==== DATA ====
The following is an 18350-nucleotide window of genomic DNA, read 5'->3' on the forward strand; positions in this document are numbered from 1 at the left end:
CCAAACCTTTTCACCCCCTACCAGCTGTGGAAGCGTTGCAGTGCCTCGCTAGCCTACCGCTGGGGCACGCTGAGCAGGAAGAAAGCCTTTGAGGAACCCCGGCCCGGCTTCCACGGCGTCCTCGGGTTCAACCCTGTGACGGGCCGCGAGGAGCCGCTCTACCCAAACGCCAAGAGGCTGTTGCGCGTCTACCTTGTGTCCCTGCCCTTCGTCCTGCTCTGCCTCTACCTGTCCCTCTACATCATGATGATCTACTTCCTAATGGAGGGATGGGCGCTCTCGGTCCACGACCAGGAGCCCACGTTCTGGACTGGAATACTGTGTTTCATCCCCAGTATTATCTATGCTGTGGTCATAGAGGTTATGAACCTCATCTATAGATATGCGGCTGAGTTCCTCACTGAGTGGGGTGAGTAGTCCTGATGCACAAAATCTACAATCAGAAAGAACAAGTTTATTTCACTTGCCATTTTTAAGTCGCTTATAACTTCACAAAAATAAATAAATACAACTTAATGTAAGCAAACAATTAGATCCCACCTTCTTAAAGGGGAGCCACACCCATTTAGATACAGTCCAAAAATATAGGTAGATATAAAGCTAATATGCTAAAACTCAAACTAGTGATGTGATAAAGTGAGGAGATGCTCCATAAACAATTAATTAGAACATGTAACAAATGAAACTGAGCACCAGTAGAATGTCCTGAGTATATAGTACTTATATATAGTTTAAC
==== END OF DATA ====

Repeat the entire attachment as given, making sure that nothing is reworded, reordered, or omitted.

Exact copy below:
The following is an 18350-nucleotide window of genomic DNA, read 5'->3' on the forward strand; positions in this document are numbered from 1 at the left end:
CCAAACCTTTTCACCCCCTACCAGCTGTGGAAGCGTTGCAGTGCCTCGCTAGCCTACCGCTGGGGCACGCTGAGCAGGAAGAAAGCCTTTGAGGAACCCCGGCCCGGCTTCCACGGCGTCCTCGGGTTCAACCCTGTGACGGGCCGCGAGGAGCCGCTCTACCCAAACGCCAAGAGGCTGTTGCGCGTCTACCTTGTGTCCCTGCCCTTCGTCCTGCTCTGCCTCTACCTGTCCCTCTACATCATGATGATCTACTTCCTAATGGAGGGATGGGCGCTCTCGGTCCACGACCAGGAGCCCACGTTCTGGACTGGAATACTGTGTTTCATCCCCAGTATTATCTATGCTGTGGTCATAGAGGTTATGAACCTCATCTATAGATATGCGGCTGAGTTCCTCACTGAGTGGGGTGAGTAGTCCTGATGCACAAAATCTACAATCAGAAAGAACAAGTTTATTTCACTTGCCATTTTTAAGTCGCTTATAACTTCACAAAAATAAATAAATACAACTTAATGTAAGCAAACAATTAGATCCCACCTTCTTAAAGGGGAGCCACACCCATTTAGATACAGTCCAAAAATATAGGTAGATATAAAGCTAATATGCTAAAACTCAAACTAGTGATGTGATAAAGTGAGGAGATGCTCCATAAACAATTAATTAGAACATGTAACAAATGAAACTGAGCACCAGTAGAATGTCCTGAGTATATAGTACTTATATATAGTTTAAC